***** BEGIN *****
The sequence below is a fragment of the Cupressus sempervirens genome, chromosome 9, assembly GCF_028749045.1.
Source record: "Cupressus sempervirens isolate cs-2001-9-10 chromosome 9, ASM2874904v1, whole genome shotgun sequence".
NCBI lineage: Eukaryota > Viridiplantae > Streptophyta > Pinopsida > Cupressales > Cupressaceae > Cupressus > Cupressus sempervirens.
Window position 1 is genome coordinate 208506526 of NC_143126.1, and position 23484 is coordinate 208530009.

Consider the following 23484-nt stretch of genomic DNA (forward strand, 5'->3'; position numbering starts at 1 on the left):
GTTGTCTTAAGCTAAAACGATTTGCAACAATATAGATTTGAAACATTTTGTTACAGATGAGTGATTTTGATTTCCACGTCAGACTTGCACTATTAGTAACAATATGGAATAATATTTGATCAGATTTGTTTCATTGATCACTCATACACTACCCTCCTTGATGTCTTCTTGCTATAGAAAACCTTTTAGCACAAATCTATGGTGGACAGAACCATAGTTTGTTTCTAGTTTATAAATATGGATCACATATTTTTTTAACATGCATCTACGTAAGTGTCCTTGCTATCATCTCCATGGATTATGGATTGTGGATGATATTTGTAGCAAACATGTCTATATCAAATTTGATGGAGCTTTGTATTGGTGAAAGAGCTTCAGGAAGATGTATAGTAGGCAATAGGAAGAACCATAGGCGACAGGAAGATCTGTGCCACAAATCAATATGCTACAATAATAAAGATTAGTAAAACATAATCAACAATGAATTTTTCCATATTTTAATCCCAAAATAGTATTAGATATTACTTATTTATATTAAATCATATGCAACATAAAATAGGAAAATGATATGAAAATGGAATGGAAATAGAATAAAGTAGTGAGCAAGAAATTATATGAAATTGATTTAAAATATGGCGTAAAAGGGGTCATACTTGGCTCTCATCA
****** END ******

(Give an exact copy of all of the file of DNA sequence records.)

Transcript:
The sequence below is a fragment of the Cupressus sempervirens genome, chromosome 9, assembly GCF_028749045.1.
Source record: "Cupressus sempervirens isolate cs-2001-9-10 chromosome 9, ASM2874904v1, whole genome shotgun sequence".
NCBI lineage: Eukaryota > Viridiplantae > Streptophyta > Pinopsida > Cupressales > Cupressaceae > Cupressus > Cupressus sempervirens.
Window position 1 is genome coordinate 208506526 of NC_143126.1, and position 23484 is coordinate 208530009.

Consider the following 23484-nt stretch of genomic DNA (forward strand, 5'->3'; position numbering starts at 1 on the left):
GTTGTCTTAAGCTAAAACGATTTGCAACAATATAGATTTGAAACATTTTGTTACAGATGAGTGATTTTGATTTCCACGTCAGACTTGCACTATTAGTAACAATATGGAATAATATTTGATCAGATTTGTTTCATTGATCACTCATACACTACCCTCCTTGATGTCTTCTTGCTATAGAAAACCTTTTAGCACAAATCTATGGTGGACAGAACCATAGTTTGTTTCTAGTTTATAAATATGGATCACATATTTTTTTAACATGCATCTACGTAAGTGTCCTTGCTATCATCTCCATGGATTATGGATTGTGGATGATATTTGTAGCAAACATGTCTATATCAAATTTGATGGAGCTTTGTATTGGTGAAAGAGCTTCAGGAAGATGTATAGTAGGCAATAGGAAGAACCATAGGCGACAGGAAGATCTGTGCCACAAATCAATATGCTACAATAATAAAGATTAGTAAAACATAATCAACAATGAATTTTTCCATATTTTAATCCCAAAATAGTATTAGATATTACTTATTTATATTAAATCATATGCAACATAAAATAGGAAAATGATATGAAAATGGAATGGAAATAGAATAAAGTAGTGAGCAAGAAATTATATGAAATTGATTTAAAATATGGCGTAAAAGGGGTCATACTTGGCTCTCATCA